I am quickly falling out of love with photographing indoor tennis events. By that I don’t mean the professional events which are lit for TV cameras. Those offer challenges to photographers but nothing on the level of complexity as smaller events held inside tennis centres. Both Scotstoun (Glasgow) and Craiglockhart (Edinburgh) are fantastic facilities for tennis players but an absolute nightmare for photographers.
Light is the primary requirement for photography and these buildings suffer from both a lack of natural light and poor positioning off the artificial lights. With high ceilings, the fluorescent lighting always seems a long way up but that’s not really the issue. The big problem is that the lights point directly down but are positioned in between the playing areas so as to never present the players with any glare should they have to look up to smash a ball. If the lights were angled inwards to light the playing areas I think I would enjoy shooting in these places more but right now they create sporadic lighting that intensifies towards the edges of the court and feels very flat in the central spots.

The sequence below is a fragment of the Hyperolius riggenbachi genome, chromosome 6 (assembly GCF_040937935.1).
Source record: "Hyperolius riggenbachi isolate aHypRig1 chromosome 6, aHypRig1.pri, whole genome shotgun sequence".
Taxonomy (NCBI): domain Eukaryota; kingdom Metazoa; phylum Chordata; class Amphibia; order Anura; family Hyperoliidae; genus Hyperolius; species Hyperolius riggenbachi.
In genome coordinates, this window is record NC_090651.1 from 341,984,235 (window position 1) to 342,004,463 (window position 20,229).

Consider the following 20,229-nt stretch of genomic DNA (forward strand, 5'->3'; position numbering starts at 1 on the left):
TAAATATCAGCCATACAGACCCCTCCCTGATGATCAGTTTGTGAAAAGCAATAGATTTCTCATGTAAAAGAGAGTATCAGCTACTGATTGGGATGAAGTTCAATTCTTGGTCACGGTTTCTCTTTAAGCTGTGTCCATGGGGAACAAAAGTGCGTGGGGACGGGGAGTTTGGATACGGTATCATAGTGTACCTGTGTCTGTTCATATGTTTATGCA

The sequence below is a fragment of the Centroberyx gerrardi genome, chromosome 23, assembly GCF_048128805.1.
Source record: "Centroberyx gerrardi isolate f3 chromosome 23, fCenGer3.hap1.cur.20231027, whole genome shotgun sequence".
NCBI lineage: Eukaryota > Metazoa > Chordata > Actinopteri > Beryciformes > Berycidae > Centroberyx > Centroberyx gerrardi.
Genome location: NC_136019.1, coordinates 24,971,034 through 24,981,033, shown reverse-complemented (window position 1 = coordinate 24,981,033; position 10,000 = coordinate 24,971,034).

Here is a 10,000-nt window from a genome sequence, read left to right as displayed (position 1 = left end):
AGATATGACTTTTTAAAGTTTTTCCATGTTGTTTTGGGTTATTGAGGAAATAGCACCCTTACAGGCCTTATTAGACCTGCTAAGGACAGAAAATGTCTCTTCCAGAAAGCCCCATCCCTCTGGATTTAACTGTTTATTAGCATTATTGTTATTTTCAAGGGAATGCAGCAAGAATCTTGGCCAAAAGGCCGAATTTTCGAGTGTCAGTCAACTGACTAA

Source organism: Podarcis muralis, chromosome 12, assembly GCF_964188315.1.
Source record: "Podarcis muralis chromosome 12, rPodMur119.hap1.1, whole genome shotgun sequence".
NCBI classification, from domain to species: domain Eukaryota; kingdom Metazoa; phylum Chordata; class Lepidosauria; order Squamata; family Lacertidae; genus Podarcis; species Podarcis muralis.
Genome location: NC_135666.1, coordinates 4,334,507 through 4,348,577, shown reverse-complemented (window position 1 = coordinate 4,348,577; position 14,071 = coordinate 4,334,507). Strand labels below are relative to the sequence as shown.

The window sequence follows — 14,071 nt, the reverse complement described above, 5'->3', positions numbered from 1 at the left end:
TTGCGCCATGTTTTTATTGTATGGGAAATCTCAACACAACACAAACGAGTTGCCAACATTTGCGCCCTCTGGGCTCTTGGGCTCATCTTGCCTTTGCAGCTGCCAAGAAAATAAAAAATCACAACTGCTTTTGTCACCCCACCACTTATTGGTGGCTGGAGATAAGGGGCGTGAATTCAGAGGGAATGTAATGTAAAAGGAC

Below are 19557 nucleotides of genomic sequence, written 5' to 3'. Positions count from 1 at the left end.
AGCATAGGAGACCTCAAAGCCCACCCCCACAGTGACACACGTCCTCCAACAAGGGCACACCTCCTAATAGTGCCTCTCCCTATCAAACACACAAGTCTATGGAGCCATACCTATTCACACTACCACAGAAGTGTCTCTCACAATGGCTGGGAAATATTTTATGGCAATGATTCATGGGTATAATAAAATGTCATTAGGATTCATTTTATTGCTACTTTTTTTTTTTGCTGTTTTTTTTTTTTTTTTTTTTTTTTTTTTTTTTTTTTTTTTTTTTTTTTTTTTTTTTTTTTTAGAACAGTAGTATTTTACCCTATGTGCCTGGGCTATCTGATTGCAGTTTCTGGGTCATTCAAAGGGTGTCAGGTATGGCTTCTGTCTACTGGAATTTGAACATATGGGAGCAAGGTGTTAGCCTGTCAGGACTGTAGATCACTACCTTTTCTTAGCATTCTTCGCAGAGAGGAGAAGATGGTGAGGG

The dark curtains behind the playing areas help the players spot the ball as it comes towards them but also make the camera think that it needs more light. Thus exposure compensation comes in very handy. I normally like to get tight in on the player when shooting tennis but in these venues I often find it’s much easier to do full body shots as they are less of a headache to post process.
I had never shot this event before but with only four men, two women and two doubles pairs playing on the day it was a relatively relaxed day compared to other tennis events. Often I can find myself working all day as I rush between dozens of matches to capture shots of as many players as possible. Here I was able to take my time and be a little more creative with my output.
With the outdoor tennis season kicking off shortly I suspect there may be a little more tennis appearing on the blog in the coming months.